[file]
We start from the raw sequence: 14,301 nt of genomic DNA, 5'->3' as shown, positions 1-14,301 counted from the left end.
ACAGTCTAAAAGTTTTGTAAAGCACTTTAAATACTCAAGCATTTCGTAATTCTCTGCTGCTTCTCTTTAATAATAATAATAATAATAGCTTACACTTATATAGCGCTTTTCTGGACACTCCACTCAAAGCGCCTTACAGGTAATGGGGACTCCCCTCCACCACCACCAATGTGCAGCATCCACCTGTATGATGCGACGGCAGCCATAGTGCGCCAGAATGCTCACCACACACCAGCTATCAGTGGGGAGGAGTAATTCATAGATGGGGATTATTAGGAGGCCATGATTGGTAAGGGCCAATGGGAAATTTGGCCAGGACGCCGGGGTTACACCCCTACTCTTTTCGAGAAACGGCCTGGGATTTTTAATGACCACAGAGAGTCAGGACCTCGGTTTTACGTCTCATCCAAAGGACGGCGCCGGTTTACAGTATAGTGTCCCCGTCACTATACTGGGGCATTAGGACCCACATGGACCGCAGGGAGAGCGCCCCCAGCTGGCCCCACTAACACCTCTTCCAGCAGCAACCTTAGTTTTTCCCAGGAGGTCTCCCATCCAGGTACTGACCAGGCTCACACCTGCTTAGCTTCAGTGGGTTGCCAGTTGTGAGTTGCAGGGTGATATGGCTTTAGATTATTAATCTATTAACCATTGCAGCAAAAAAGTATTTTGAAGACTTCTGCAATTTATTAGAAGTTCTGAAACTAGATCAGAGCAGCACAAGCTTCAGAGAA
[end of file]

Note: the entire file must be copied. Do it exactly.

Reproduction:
We start from the raw sequence: 14,301 nt of genomic DNA, 5'->3' as shown, positions 1-14,301 counted from the left end.
ACAGTCTAAAAGTTTTGTAAAGCACTTTAAATACTCAAGCATTTCGTAATTCTCTGCTGCTTCTCTTTAATAATAATAATAATAATAGCTTACACTTATATAGCGCTTTTCTGGACACTCCACTCAAAGCGCCTTACAGGTAATGGGGACTCCCCTCCACCACCACCAATGTGCAGCATCCACCTGTATGATGCGACGGCAGCCATAGTGCGCCAGAATGCTCACCACACACCAGCTATCAGTGGGGAGGAGTAATTCATAGATGGGGATTATTAGGAGGCCATGATTGGTAAGGGCCAATGGGAAATTTGGCCAGGACGCCGGGGTTACACCCCTACTCTTTTCGAGAAACGGCCTGGGATTTTTAATGACCACAGAGAGTCAGGACCTCGGTTTTACGTCTCATCCAAAGGACGGCGCCGGTTTACAGTATAGTGTCCCCGTCACTATACTGGGGCATTAGGACCCACATGGACCGCAGGGAGAGCGCCCCCAGCTGGCCCCACTAACACCTCTTCCAGCAGCAACCTTAGTTTTTCCCAGGAGGTCTCCCATCCAGGTACTGACCAGGCTCACACCTGCTTAGCTTCAGTGGGTTGCCAGTTGTGAGTTGCAGGGTGATATGGCTTTAGATTATTAATCTATTAACCATTGCAGCAAAAAAGTATTTTGAAGACTTCTGCAATTTATTAGAAGTTCTGAAACTAGATCAGAGCAGCACAAGCTTCAGAGAA